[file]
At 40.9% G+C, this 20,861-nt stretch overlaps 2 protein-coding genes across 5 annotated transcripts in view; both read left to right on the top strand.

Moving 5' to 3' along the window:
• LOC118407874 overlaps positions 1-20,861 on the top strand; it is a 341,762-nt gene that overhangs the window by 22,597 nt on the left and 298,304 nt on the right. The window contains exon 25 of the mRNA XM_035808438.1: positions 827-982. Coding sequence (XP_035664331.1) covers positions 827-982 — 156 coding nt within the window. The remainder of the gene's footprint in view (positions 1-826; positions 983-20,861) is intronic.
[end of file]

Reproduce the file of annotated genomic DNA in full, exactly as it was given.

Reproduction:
At 40.9% G+C, this 20,861-nt stretch overlaps 2 protein-coding genes across 5 annotated transcripts in view; both read left to right on the top strand.

Moving 5' to 3' along the window:
• LOC118407874 overlaps positions 1-20,861 on the top strand; it is a 341,762-nt gene that overhangs the window by 22,597 nt on the left and 298,304 nt on the right. The window contains exon 25 of the mRNA XM_035808438.1: positions 827-982. Coding sequence (XP_035664331.1) covers positions 827-982 — 156 coding nt within the window. The remainder of the gene's footprint in view (positions 1-826; positions 983-20,861) is intronic.